Corpus-based approaches to specialised vocabulary in the trades
Vocabulary in the trades
Several corpora were gathered for the LATTE project. The purpose of the written professional corpus was to find out more about the nature and frequency of lexical items in the texts which learners were exposed to in their studies in the trades. The written corpus was gathered by interviewing tutors to find out more about the texts they used in class and where possible, gathering these texts into a corpus for analysis. Table 8.1 shows the breakdown of the running words in the written professional corpus. Note that only texts which were actually used in the trades’ courses were included in the corpus, which means that the overall number of running words is fairly low at 1,641,000. In terms of balance between the overarching trades, Construction and Engineering, there are over 90,000 more running words in Construction than Engineering. Carpentry and Fabrication have the lowest number of running words.
What kinds of vocabulary might be in this professional corpus? To give a sense of the specialised lexis, Figures 8.2 and 8.3 provide examples of texts from two trades: Carpentry and Automotive Engineering. Figure 8.2 shows a short section of the Unit Standard text (121 words or tokens) about safe work practices on a construction site for New Zealand Carpentry students (New Zealand Qualifications Authority, 2017). This text is an example of a text from Carpentry for assessment purposes.
This sample of text is probably quite understandable for a general audience because its subject is health and safety. An analysis of this text found that it contains a range of lexical items, including around almost 92% from the first 4,000 words of Nation’s (2006, 2013) BNC/COCA 25,000 lists. Only four items, accordance, respirator, UV and extinguisher, occur outside the first 4,000 words of the BNC lists. Note the repetition of ’employer’s safety procedures’ in the text as an example of a multi-word unit.
Table 8.1 The written corpus of the LATTE project
Figure 8.2 A section from Unit Standard 13036, carry out safe working practices on construction sites
Figure 8.3 A sample of text on diesel from a textbook in Automotive Engineering (Weltec, 2016)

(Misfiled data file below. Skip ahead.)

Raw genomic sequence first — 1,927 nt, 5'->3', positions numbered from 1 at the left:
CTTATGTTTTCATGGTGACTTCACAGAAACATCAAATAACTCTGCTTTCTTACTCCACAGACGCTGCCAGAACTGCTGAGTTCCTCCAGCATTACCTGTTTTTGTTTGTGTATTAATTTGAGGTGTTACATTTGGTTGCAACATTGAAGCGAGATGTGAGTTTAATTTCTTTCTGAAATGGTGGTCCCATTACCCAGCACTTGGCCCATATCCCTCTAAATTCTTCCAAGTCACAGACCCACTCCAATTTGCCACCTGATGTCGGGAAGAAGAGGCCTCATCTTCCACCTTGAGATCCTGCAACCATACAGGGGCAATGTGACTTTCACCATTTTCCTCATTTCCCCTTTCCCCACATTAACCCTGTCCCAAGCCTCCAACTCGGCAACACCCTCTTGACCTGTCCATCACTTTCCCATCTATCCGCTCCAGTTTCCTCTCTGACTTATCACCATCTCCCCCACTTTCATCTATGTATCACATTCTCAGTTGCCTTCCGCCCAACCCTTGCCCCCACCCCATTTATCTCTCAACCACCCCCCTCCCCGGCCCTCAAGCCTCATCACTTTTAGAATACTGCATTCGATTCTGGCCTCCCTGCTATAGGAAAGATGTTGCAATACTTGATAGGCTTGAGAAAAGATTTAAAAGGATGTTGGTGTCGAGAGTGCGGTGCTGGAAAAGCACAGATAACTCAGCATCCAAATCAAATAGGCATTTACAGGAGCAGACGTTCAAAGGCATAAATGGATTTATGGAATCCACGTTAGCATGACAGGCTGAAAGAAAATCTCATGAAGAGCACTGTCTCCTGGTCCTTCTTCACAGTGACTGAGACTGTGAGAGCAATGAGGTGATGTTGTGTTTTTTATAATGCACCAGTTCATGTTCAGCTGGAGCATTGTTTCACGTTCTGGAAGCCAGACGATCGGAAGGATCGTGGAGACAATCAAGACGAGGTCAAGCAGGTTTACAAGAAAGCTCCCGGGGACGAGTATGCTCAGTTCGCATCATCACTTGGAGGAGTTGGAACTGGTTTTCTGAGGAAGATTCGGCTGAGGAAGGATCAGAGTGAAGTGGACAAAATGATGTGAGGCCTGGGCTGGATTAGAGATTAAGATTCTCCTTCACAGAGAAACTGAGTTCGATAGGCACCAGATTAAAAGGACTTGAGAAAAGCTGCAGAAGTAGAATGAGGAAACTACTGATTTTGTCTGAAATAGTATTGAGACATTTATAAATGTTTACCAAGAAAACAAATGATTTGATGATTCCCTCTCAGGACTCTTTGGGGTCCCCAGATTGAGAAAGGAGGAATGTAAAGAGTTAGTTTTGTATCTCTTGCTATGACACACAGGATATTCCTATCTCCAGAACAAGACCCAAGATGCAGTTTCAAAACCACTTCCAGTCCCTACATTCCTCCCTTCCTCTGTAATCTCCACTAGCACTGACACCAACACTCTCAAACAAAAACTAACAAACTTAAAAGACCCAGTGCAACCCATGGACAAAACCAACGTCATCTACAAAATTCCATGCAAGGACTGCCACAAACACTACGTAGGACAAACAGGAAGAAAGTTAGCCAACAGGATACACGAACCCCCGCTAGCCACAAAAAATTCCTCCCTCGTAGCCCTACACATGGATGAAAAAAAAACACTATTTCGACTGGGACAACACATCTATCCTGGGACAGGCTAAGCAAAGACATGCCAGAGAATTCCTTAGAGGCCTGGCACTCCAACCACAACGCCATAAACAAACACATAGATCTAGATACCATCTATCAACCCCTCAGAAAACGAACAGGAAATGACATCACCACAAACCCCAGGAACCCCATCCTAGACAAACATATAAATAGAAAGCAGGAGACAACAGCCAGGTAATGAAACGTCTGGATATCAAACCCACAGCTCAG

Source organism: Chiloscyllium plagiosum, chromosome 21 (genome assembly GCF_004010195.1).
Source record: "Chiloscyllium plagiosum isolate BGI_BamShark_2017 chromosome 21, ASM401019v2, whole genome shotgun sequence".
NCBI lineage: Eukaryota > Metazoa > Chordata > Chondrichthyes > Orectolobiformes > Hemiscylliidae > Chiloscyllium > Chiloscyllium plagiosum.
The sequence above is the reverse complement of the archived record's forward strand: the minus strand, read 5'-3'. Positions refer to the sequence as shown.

In contrast to Figure 8.2, Figure 8.3 contains 137 tokens from a set of materials on Diesel in Automotive Engineering. Like the example in Figure 8.2, just over 90% of the tokens in this text are in the first 4,000 word lists of the BNC, including mounted, port, pump, pumps, reduces,seal, transfer and trapped from BNC-COCA-2,000; consists, distributor fuel, injection, input, squeezed and volume from BNC-COCA-3,000; and offset, outlet, rotates, shaft and slots from BNC-COCA-4,000. There are two items which occur outside the first 4,000 lists of the BNC/COCA, and they are rotor in BNC-COCA-7,000 and vane/vanes in BNC-COCA-11,000. Note the multi-word units in the Automotive text, including distributor type injection.
Table 8.2 Examples of high frequency specialised vocabulary in Plumbing, Fabrication and Carpentry
Table 8.2 shows some more examples of vocabulary in Plumbing, Fabrication and Carpentry. When looking at this table, the first point to consider is whether people outside these fields of expertise would recognise these words, or use them in their daily communication. A word like sarking, in the third column of Table 8.2 or seaming in the first column, are unlikely to be well known outside of the trade. These words would clearly be in Step 3 or 4 of Chung and Nation’s (2004) scale of technical vocabulary (see Chapter 2). This point is important for learners and teachers who are focused on early learning in the trades because it illustrates the specialised nature of the vocabulary of the trade. Some of this vocabulary is not readily accessible in everyday language situations.
One aspect to consider about vocational vocabulary is whether there is evidence of shared vocabulary between the trades. Table 8.2 has the words underlays and claddings in Plumbing and in Carpentry. This sharing in the Construction trades is not surprising but the extent of the overlap has yet to be explored in research. Such research would be useful in determining whether there might be a shared vocabulary in trades. Shared vocabulary could be found between various types of Engineering, perhaps, but careful checking is needed to ensure that technical meanings are taken into account in any comparison.
Another point to consider is how members of a possible word family, such as drainlayer, drainlaying, drainlayers occur in a corpus (see the first column in Table 8.2). Debate around the unit of counting for word lists is ongoing (see Nation, 2016 and Chapter 2), but it is important to keep in mind that while individual types can have technical meanings, not all members of a word family will necessarily also be technical in nature. Consider fix and fixings, for example, as an example from Carpentry. Fix is a fairly common word in general English, in the sense of repair or attach something to something, usually a wall. Fixings however occurred only in the trades corpora, and did not occur in Nation’s BNC/COCA lists.
The table also shows a range of compounds in the trades, such as lead-screw and underlay. All three trades include compounds, which presents some interesting problems when it comes to identifying and classifying technical terms. The first problem is whether these words belong with a word family or whether they should go into a list of compounds. Another problem is that some compounds might be hyphenated in one text but not hyphenated in another. Hyphens present their own problems in corpus analysis for word lists (Nation, 2016).